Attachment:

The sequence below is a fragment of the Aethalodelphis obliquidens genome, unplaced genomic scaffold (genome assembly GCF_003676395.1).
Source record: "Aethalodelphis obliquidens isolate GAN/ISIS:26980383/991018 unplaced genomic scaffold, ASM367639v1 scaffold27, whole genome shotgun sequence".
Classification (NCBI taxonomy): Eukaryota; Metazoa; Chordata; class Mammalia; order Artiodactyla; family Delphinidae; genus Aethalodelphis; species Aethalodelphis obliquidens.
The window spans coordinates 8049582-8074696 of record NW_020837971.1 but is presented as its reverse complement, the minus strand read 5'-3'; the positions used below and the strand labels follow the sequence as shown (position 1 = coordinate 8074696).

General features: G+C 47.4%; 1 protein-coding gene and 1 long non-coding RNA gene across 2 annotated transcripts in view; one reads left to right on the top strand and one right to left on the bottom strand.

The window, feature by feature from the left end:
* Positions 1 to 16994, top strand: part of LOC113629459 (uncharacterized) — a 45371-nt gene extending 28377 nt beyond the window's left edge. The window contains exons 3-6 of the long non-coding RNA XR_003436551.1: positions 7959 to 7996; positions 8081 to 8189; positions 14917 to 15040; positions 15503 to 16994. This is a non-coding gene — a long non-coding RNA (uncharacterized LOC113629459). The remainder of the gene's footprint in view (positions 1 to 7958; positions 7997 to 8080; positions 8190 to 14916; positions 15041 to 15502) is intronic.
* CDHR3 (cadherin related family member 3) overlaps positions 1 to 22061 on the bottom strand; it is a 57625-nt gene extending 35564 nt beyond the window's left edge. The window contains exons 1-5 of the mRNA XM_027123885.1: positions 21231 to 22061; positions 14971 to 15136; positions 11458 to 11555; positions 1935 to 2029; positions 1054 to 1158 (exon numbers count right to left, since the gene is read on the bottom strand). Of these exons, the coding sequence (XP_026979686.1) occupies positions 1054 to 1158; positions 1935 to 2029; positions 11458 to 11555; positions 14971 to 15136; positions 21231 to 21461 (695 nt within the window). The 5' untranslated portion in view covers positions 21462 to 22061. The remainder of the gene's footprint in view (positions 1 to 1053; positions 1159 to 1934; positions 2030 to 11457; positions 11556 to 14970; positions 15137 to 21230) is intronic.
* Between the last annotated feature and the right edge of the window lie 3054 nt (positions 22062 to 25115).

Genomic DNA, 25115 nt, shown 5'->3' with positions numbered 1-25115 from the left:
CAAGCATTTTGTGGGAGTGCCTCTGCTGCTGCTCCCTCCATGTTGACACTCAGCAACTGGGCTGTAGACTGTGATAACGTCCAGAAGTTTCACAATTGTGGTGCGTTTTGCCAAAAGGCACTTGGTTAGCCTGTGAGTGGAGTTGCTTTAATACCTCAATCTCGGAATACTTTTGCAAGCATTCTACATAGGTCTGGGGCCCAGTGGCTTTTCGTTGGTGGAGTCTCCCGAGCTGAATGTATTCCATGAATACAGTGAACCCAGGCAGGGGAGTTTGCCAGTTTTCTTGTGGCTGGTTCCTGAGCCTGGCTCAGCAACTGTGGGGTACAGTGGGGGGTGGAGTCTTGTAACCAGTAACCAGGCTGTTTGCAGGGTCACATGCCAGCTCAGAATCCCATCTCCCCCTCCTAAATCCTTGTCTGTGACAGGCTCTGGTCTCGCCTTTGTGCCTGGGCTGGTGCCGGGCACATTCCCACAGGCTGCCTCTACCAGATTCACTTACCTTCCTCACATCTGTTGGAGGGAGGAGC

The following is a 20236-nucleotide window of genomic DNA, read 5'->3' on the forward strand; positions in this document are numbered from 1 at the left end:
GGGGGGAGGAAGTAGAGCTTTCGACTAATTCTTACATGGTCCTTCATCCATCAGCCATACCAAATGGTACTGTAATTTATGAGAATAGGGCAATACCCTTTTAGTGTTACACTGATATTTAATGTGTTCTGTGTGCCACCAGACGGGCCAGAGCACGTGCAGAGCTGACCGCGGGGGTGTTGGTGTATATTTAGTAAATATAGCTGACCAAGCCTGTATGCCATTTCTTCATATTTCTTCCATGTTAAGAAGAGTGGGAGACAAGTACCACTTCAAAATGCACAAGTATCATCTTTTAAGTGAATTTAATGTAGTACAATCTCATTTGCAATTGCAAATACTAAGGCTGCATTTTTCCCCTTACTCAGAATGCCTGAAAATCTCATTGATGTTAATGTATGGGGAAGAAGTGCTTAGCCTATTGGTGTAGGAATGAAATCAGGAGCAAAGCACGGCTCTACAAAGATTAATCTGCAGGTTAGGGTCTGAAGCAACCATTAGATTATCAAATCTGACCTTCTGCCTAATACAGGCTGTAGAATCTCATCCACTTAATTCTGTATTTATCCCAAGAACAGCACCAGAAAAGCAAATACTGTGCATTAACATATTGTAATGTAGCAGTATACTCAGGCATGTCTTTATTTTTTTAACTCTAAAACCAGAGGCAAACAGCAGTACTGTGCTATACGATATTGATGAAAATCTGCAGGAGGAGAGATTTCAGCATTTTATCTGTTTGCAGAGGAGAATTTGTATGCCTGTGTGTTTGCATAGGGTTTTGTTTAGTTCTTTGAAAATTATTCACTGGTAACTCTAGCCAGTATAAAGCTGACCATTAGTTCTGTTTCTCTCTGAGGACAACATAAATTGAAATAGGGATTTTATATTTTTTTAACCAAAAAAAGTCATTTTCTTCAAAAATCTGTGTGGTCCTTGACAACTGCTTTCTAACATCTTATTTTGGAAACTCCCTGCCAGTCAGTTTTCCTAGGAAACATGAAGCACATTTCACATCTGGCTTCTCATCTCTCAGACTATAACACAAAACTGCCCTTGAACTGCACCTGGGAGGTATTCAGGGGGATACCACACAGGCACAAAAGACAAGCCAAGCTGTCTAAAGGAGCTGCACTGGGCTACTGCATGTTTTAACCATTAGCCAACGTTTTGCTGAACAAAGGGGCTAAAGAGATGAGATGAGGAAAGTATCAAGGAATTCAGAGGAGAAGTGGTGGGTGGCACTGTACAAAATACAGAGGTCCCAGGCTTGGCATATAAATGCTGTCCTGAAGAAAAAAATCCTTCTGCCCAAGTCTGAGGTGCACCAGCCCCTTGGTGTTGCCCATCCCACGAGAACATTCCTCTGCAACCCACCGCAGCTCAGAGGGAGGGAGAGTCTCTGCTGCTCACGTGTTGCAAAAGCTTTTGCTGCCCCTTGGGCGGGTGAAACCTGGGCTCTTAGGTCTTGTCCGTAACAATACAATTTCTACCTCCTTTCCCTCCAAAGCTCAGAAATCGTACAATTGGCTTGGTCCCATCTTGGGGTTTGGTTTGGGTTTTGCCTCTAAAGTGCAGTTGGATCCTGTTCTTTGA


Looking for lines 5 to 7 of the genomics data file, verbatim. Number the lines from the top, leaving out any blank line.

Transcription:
General features: G+C 47.4%; 1 protein-coding gene and 1 long non-coding RNA gene across 2 annotated transcripts in view; one reads left to right on the top strand and one right to left on the bottom strand.

The window, feature by feature from the left end:
* Positions 1 to 16994, top strand: part of LOC113629459 (uncharacterized) — a 45371-nt gene extending 28377 nt beyond the window's left edge. The window contains exons 3-6 of the long non-coding RNA XR_003436551.1: positions 7959 to 7996; positions 8081 to 8189; positions 14917 to 15040; positions 15503 to 16994. This is a non-coding gene — a long non-coding RNA (uncharacterized LOC113629459). The remainder of the gene's footprint in view (positions 1 to 7958; positions 7997 to 8080; positions 8190 to 14916; positions 15041 to 15502) is intronic.